It is often said that pride comes before a down fall, but pride must first trip over the truth The downfall of Oedipus is due to flaws in his character. Throughout the play “Oedipus the King” by Sophocles, Oedipus’s character has led him to make judgements that were not in his best interest. These flaws are pride, leading to overconfidence and having poor judgement. Oedipus character also show determination which throughout the play also became a flaw as well. The character of Oedipus is ruled by fate. The tragic hero is unable to escape his fate that was spoken over his life to happen. Even though Oedipus has chosen his own actions, the consequences he is sure to face have become undeniable and cannot be changed. Due to the flaws in his character, the king will fall from the good graces of those who once believed in him.
Master of Tragedies Neil Gaiman once said, “There’s none so blind as those who will not listen.” This quote relates to the theme of sight and blindness in “The Tragedy of Oedipus Rex”. King Oedipus was a man who would not accept the truth about himself. Physically he was not blind but in truth he was. There are three examples of Oedipus’s metaphysical condition of blindness which will be listed as follows.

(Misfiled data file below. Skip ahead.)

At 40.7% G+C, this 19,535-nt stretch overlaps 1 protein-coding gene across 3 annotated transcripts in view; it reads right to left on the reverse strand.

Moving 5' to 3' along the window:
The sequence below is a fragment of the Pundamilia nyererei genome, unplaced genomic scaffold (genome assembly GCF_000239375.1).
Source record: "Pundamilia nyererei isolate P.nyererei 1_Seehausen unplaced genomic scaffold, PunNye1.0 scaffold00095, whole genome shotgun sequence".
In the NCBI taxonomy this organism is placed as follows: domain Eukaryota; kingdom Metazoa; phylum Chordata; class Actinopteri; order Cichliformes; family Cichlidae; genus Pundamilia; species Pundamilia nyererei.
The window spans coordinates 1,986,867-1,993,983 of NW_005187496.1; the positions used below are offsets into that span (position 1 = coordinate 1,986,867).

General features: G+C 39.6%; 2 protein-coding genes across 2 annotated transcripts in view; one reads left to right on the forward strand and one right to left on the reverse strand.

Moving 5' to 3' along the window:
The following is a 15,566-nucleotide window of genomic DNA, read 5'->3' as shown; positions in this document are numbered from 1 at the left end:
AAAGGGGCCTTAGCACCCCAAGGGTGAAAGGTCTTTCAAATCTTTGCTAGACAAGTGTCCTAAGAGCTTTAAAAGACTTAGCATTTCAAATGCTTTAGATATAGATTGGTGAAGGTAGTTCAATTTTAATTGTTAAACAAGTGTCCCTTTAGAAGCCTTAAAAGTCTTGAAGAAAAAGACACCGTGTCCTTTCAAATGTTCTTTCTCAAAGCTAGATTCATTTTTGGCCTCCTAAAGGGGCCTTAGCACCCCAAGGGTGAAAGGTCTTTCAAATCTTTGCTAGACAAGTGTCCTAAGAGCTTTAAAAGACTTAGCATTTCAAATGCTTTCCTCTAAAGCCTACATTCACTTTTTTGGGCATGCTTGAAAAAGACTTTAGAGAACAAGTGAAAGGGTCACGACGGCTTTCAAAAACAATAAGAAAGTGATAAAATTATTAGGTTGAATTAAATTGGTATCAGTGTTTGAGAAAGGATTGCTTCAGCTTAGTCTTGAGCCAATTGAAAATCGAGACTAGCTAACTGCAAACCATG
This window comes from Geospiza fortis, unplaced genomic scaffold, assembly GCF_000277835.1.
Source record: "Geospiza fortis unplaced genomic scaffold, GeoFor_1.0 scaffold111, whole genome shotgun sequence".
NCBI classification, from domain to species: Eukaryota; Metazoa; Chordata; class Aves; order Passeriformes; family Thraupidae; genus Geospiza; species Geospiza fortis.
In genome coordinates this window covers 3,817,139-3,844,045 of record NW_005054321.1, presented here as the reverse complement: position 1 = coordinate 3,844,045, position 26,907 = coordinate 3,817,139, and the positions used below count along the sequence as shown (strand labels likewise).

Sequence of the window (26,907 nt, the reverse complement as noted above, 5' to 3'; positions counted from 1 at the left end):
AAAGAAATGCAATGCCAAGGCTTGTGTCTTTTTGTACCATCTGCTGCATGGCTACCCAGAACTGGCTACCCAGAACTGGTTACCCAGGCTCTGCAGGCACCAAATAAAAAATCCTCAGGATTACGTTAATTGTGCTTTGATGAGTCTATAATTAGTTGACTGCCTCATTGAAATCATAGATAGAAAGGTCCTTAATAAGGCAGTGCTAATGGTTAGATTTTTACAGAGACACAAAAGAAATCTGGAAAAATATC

Oedipus the King is a tragedy that was written by Sophocles that emphasizes the irony of an irony of a man who was determined to trace down, expose and punish an assassin who in turn became him. Oedipus the King is also known as Oedipus Rex or Oedipus Tyrannus. The art is an Athenian play that was performed in ages approximated to be 429 BC. Oedipus the King would later in the play fulfill the prophecy that he would kill his father and later on marry his mother. There is a twist of an event in the play where Oedipus is looking for the murderer of his father to bring to a halt the series of plagues that are befalling Thebes but only to find he is in search of himself (Rado, 1956). After thing coming to light, Oedipus feel horrified about the